June 29, 2005

Croatian-Australian goes first in NBA draft

U. of Utah center Andrew Bogut became the first white guy to be the top pick in the NBA draft since Indiana's Kent Benson in 1977. (Yao Ming was only non-black between Benson and Bogut.) Utah had the top draft picks in both the NBA and NFL this year.

Interestingly, even though the 7-foot Bogut is from Australia, he has those Balkan height genes that have helped Balkan countries win so many medals in Olympic basketball. (Yugoslavia doesn't exist anymore, but it still is in third place all time, having medaled in six different Olympics.) Another place with extremely tall Europeans is the Baltics. Lithuania has medaled in three of the last four Olympics.

Earlier this year, Steve Nash became the first white NBA Most Valuable Player since Larry Bird 19 years before.

As I've been saying, these admittedly sparse data points suggest that something has gone wrong with African-American basketball culture. Look at the San Antonio Spurs, who just won their third NBA title in the last seven years. They are led by ultra-solid Tim Duncan, who grew up in the Virgin Islands, and didn't play basketball until he was 14 (he'd wanted to be an Olympic swimmer). Their new star is Manu Ginobili from Argentina (he played on his country's gold medal winning Olympic team), and their point guard is Tony Parker, who grew up in France where his African-American father had moved to play minor league basketball. In other words, they didn't grow up in the 'hood listening to gangsta rap.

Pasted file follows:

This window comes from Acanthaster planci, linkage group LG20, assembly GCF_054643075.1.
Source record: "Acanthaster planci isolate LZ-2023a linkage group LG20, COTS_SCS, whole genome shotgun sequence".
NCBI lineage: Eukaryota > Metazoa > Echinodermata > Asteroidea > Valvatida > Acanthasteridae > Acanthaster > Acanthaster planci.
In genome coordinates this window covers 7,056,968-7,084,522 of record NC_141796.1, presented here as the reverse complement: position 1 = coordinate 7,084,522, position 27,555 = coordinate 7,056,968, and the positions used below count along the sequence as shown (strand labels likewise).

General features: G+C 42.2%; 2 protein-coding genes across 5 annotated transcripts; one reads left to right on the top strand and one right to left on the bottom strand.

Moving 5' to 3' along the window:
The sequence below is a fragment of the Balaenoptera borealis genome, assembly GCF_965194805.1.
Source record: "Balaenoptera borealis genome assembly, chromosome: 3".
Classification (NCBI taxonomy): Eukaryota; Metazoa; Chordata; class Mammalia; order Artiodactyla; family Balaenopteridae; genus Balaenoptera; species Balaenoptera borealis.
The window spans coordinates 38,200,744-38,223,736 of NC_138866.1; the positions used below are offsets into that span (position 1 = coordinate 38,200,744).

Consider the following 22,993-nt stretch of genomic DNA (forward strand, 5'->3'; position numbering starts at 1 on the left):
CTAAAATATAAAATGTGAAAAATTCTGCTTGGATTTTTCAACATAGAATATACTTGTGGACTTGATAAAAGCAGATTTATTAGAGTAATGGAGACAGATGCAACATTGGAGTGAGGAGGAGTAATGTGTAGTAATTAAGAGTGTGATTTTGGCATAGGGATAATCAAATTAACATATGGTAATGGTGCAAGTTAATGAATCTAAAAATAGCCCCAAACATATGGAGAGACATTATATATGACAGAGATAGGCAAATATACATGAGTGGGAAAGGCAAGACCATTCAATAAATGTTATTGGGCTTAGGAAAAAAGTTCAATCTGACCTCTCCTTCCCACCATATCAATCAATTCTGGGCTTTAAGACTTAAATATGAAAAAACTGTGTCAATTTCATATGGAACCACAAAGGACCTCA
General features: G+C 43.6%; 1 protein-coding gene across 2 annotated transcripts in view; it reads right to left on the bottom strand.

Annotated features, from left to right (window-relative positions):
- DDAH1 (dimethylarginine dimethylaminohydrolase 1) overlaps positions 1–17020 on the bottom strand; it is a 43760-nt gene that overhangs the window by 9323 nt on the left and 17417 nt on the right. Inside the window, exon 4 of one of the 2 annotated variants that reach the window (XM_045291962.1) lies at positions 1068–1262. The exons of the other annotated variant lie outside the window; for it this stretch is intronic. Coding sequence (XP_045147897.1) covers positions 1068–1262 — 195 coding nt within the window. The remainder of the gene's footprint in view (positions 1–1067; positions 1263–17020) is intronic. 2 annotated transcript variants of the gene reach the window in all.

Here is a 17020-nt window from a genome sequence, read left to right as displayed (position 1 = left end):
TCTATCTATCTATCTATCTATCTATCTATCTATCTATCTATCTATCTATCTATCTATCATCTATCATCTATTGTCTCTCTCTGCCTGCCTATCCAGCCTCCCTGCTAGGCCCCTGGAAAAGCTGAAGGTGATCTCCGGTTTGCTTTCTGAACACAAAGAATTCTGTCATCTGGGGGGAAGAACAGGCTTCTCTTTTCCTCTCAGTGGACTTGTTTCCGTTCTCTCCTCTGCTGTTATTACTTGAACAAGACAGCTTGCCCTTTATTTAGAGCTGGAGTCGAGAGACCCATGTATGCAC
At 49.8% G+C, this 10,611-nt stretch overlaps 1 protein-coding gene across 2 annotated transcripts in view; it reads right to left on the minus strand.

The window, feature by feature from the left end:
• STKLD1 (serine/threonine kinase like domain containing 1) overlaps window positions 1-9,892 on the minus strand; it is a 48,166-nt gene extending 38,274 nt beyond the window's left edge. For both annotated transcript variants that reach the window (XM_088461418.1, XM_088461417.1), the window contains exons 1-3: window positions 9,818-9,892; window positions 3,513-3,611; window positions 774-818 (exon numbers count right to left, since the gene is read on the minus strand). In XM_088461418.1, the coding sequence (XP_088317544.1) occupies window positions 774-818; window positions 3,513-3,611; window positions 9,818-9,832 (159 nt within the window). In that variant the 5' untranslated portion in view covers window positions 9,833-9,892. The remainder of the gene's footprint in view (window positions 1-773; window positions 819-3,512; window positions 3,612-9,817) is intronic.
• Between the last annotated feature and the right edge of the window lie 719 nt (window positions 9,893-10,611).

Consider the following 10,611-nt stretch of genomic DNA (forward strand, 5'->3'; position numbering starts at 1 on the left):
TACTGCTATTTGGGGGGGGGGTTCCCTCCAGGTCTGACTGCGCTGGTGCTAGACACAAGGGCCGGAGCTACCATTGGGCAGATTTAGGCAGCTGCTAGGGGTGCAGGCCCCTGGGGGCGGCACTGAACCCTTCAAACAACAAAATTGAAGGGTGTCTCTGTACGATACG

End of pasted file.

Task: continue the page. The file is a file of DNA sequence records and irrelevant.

Darryl Dawkins, the former NBA center who called himself "Chocolate Thunder," has become an insightful minor league coach. "Black basketball is much more individualistic," he told Charlie Rosen of FoxSports. "With so many other opportunities closed to young black kids, … if somebody makes you look bad with a shake-and-bake move, then you've got to come right back at him with something better, something more stylish… It's all about honor, pride, and establishing yourself as a man."

Dawkins, whose showboating Philadelphia 76ers lost to Bill Walton's Portland Trailblazers in an epic 1977 NBA Finals confrontation between the black and white games, now says, "The black game by itself is too chaotic and much too selfish… White culture places more of a premium on winning, and less on self-indulgent preening and chest-beating."

Arguing that the best teams combine both styles, Dawkins pointed out, "In basketball and in civilian life, freedom without structure winds up being chaotic and destructive."

My published articles are archived at iSteve.com -- Steve Sailer

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